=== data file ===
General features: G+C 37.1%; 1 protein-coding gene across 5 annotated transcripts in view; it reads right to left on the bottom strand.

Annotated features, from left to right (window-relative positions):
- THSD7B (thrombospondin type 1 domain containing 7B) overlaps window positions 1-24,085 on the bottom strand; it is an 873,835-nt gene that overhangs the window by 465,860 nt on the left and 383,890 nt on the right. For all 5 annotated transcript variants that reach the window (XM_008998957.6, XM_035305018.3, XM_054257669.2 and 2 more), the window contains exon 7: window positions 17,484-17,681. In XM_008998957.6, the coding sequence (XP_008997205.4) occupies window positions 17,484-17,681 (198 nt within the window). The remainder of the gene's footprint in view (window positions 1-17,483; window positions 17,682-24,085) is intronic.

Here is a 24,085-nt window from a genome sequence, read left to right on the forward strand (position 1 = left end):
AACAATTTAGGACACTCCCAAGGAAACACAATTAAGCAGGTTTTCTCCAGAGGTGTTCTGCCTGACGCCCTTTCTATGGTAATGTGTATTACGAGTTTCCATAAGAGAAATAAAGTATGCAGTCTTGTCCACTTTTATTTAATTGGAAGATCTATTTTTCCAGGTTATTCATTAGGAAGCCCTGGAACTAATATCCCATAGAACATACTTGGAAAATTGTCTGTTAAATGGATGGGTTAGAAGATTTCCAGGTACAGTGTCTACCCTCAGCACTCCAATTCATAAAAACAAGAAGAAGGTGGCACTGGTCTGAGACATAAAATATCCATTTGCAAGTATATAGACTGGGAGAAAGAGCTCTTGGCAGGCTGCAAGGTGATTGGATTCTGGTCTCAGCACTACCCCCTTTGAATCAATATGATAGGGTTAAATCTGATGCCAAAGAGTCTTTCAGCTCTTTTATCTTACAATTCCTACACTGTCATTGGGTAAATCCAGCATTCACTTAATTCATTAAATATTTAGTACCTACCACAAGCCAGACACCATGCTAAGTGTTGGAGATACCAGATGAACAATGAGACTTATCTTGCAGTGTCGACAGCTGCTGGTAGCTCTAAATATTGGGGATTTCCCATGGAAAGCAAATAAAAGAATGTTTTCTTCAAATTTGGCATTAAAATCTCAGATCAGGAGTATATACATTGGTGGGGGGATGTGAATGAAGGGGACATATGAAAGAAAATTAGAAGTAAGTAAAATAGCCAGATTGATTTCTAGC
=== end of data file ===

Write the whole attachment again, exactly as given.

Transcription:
General features: G+C 37.1%; 1 protein-coding gene across 5 annotated transcripts in view; it reads right to left on the bottom strand.

Annotated features, from left to right (window-relative positions):
- THSD7B (thrombospondin type 1 domain containing 7B) overlaps window positions 1-24,085 on the bottom strand; it is an 873,835-nt gene that overhangs the window by 465,860 nt on the left and 383,890 nt on the right. For all 5 annotated transcript variants that reach the window (XM_008998957.6, XM_035305018.3, XM_054257669.2 and 2 more), the window contains exon 7: window positions 17,484-17,681. In XM_008998957.6, the coding sequence (XP_008997205.4) occupies window positions 17,484-17,681 (198 nt within the window). The remainder of the gene's footprint in view (window positions 1-17,483; window positions 17,682-24,085) is intronic.

Here is a 24,085-nt window from a genome sequence, read left to right on the forward strand (position 1 = left end):
AACAATTTAGGACACTCCCAAGGAAACACAATTAAGCAGGTTTTCTCCAGAGGTGTTCTGCCTGACGCCCTTTCTATGGTAATGTGTATTACGAGTTTCCATAAGAGAAATAAAGTATGCAGTCTTGTCCACTTTTATTTAATTGGAAGATCTATTTTTCCAGGTTATTCATTAGGAAGCCCTGGAACTAATATCCCATAGAACATACTTGGAAAATTGTCTGTTAAATGGATGGGTTAGAAGATTTCCAGGTACAGTGTCTACCCTCAGCACTCCAATTCATAAAAACAAGAAGAAGGTGGCACTGGTCTGAGACATAAAATATCCATTTGCAAGTATATAGACTGGGAGAAAGAGCTCTTGGCAGGCTGCAAGGTGATTGGATTCTGGTCTCAGCACTACCCCCTTTGAATCAATATGATAGGGTTAAATCTGATGCCAAAGAGTCTTTCAGCTCTTTTATCTTACAATTCCTACACTGTCATTGGGTAAATCCAGCATTCACTTAATTCATTAAATATTTAGTACCTACCACAAGCCAGACACCATGCTAAGTGTTGGAGATACCAGATGAACAATGAGACTTATCTTGCAGTGTCGACAGCTGCTGGTAGCTCTAAATATTGGGGATTTCCCATGGAAAGCAAATAAAAGAATGTTTTCTTCAAATTTGGCATTAAAATCTCAGATCAGGAGTATATACATTGGTGGGGGGATGTGAATGAAGGGGACATATGAAAGAAAATTAGAAGTAAGTAAAATAGCCAGATTGATTTCTAGC